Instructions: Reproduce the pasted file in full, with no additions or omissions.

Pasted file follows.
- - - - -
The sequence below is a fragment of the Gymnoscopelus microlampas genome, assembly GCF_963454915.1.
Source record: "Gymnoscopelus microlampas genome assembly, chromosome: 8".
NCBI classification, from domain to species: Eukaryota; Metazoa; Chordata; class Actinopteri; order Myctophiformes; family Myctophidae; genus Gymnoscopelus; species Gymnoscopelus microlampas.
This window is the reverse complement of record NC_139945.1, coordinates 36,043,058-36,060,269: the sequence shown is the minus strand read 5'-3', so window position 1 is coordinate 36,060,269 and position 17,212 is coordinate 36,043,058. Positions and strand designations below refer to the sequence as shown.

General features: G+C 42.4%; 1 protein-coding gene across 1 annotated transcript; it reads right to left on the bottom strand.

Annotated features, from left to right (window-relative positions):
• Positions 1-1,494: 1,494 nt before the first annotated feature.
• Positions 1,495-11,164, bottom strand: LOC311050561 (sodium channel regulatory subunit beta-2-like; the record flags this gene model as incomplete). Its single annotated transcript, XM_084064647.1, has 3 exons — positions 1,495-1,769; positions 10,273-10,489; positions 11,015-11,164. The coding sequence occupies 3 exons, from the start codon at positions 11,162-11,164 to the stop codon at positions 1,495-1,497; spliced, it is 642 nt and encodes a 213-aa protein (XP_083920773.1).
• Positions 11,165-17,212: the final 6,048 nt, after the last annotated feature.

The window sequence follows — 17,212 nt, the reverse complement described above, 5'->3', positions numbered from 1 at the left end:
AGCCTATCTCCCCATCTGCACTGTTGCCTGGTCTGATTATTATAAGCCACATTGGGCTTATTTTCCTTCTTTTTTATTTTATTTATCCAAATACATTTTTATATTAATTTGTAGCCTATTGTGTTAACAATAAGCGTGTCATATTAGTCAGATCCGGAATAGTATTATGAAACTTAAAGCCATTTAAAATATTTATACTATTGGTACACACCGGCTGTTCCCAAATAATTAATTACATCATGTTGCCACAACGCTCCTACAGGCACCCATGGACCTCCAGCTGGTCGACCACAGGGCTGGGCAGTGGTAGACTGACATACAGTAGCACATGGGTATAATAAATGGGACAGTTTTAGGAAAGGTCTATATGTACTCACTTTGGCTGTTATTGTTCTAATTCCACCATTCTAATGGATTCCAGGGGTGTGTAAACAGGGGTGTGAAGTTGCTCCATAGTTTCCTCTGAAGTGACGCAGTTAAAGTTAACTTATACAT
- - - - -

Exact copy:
The sequence below is a fragment of the Gymnoscopelus microlampas genome, assembly GCF_963454915.1.
Source record: "Gymnoscopelus microlampas genome assembly, chromosome: 8".
NCBI classification, from domain to species: Eukaryota; Metazoa; Chordata; class Actinopteri; order Myctophiformes; family Myctophidae; genus Gymnoscopelus; species Gymnoscopelus microlampas.
This window is the reverse complement of record NC_139945.1, coordinates 36,043,058-36,060,269: the sequence shown is the minus strand read 5'-3', so window position 1 is coordinate 36,060,269 and position 17,212 is coordinate 36,043,058. Positions and strand designations below refer to the sequence as shown.

General features: G+C 42.4%; 1 protein-coding gene across 1 annotated transcript; it reads right to left on the bottom strand.

Annotated features, from left to right (window-relative positions):
• Positions 1-1,494: 1,494 nt before the first annotated feature.
• Positions 1,495-11,164, bottom strand: LOC311050561 (sodium channel regulatory subunit beta-2-like; the record flags this gene model as incomplete). Its single annotated transcript, XM_084064647.1, has 3 exons — positions 1,495-1,769; positions 10,273-10,489; positions 11,015-11,164. The coding sequence occupies 3 exons, from the start codon at positions 11,162-11,164 to the stop codon at positions 1,495-1,497; spliced, it is 642 nt and encodes a 213-aa protein (XP_083920773.1).
• Positions 11,165-17,212: the final 6,048 nt, after the last annotated feature.

The window sequence follows — 17,212 nt, the reverse complement described above, 5'->3', positions numbered from 1 at the left end:
AGCCTATCTCCCCATCTGCACTGTTGCCTGGTCTGATTATTATAAGCCACATTGGGCTTATTTTCCTTCTTTTTTATTTTATTTATCCAAATACATTTTTATATTAATTTGTAGCCTATTGTGTTAACAATAAGCGTGTCATATTAGTCAGATCCGGAATAGTATTATGAAACTTAAAGCCATTTAAAATATTTATACTATTGGTACACACCGGCTGTTCCCAAATAATTAATTACATCATGTTGCCACAACGCTCCTACAGGCACCCATGGACCTCCAGCTGGTCGACCACAGGGCTGGGCAGTGGTAGACTGACATACAGTAGCACATGGGTATAATAAATGGGACAGTTTTAGGAAAGGTCTATATGTACTCACTTTGGCTGTTATTGTTCTAATTCCACCATTCTAATGGATTCCAGGGGTGTGTAAACAGGGGTGTGAAGTTGCTCCATAGTTTCCTCTGAAGTGACGCAGTTAAAGTTAACTTATACAT